JG: How is RightScale’s SaaS used or deployed in mobile devices and mobile apps?
MC: Almost all mobile applications utilize some back-end infrastructure “in the cloud” to power them. We have many customers who use RightScale to manage that back-end infrastructure for mobile apps. In addition, there are iPhone and Android apps for running the actual RightScale dashboard from a phone or mobile device.
JG: What are the future growth prospects for RightScale and are their new areas that the company is targeting in terms of product or SaaS deployment?
MC: RightScale will benefit from the continuing explosion of cloud computing, which is growing at a fast CAGR (compound annual growth rate). We continue to add support for new cloud service providers and private cloud platforms as well as partner ISV (independent software vendor) offerings in our MultiCloud Marketplace.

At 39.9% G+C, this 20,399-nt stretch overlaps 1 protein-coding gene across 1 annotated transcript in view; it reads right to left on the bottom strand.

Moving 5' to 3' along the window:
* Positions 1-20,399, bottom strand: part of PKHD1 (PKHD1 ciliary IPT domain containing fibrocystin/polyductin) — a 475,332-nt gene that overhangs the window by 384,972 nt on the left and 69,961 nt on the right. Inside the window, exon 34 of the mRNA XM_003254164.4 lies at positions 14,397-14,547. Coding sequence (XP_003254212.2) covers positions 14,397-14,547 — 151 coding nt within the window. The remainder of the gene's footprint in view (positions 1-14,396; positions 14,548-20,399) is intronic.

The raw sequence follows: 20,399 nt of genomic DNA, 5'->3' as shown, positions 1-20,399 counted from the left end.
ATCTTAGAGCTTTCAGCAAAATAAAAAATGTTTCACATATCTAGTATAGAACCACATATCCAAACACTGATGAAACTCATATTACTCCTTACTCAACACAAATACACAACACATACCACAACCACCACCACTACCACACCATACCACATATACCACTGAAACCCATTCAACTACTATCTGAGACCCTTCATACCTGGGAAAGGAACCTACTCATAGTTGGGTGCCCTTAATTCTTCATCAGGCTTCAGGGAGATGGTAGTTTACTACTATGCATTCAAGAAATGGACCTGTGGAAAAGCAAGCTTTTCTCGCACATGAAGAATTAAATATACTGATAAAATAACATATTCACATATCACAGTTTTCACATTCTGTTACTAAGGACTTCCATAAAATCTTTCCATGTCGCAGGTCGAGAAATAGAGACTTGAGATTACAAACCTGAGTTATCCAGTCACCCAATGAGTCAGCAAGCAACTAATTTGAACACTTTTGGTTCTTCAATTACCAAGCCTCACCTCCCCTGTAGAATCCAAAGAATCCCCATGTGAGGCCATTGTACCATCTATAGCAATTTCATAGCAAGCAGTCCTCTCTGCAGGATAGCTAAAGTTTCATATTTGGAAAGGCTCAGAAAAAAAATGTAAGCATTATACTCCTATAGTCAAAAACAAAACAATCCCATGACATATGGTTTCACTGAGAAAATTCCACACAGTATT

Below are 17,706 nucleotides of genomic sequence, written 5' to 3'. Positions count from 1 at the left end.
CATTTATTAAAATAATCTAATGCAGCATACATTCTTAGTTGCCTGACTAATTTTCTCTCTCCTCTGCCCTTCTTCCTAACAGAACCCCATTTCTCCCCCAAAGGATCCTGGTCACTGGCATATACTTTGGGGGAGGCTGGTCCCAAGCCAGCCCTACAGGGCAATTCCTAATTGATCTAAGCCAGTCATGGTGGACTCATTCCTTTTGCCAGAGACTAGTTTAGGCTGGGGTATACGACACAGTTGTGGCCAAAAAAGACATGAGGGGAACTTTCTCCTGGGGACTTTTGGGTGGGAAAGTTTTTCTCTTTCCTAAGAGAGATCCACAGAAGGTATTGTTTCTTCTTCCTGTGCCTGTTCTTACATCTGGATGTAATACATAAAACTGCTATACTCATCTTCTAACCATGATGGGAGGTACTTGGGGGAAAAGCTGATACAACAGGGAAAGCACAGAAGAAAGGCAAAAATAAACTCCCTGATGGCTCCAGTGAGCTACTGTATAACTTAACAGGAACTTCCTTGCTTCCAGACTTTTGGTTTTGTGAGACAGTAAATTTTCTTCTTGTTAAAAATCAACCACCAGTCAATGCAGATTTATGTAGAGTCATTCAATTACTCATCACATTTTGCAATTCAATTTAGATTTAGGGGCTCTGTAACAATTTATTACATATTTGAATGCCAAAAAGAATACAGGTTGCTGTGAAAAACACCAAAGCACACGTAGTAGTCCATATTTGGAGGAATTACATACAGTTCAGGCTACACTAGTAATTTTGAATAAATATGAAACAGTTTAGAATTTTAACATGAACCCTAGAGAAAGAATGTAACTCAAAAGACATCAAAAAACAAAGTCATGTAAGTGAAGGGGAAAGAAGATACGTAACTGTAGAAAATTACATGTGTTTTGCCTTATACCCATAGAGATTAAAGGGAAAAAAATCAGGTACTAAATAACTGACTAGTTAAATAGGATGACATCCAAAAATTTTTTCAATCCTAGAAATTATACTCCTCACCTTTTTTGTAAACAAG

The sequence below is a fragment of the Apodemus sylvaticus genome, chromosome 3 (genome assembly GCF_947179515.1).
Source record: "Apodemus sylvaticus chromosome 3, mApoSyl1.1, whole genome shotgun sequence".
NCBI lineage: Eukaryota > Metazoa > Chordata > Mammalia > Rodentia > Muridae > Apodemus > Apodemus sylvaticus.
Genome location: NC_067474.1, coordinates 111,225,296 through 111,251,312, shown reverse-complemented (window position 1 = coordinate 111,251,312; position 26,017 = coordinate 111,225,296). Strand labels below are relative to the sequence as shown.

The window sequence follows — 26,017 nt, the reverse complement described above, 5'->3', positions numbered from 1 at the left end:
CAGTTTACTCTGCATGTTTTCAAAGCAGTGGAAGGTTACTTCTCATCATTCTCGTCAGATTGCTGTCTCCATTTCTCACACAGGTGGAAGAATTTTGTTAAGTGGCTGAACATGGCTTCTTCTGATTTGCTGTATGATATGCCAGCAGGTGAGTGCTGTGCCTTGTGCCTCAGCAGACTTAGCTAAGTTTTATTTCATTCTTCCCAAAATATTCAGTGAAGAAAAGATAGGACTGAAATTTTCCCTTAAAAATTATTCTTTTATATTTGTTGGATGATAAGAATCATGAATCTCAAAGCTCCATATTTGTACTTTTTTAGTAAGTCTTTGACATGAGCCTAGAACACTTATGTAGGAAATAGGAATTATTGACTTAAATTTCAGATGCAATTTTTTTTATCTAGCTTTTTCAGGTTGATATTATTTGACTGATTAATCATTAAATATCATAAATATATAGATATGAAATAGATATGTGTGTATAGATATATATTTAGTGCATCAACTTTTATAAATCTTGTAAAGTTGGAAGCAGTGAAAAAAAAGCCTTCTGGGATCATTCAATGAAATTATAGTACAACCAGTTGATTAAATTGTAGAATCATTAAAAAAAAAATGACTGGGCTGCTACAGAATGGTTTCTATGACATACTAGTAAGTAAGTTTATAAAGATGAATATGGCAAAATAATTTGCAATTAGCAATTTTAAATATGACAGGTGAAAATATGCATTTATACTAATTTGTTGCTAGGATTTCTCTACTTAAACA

JG: What are your thoughts on the Cloud?
MC: Cloud is no longer a trend or a fad; it’s a requirement. Companies can no longer avoid it. They must decide when and how best to start leveraging it. For developers, this means accelerated adoption. At the same time, the lines between PaaS and IaaS have begun to blur as well as those between public and private clouds. What we’re going to see in the future is simply just the “cloud” being adopted by companies, without the need to qualify it as public, private, or hybrid. The various ways of accessing cloud architectures through IaaS and PaaS will become more and more mixed, offering more and more power to developers.
From the interview with Michael Crandell, it appears that early adopters of the cloud ecosystem will benefit more from embracing the new IT business requirement that is the “cloud” than the holdovers of legacy systems.
James O. Grundvig is a writer based in New York City.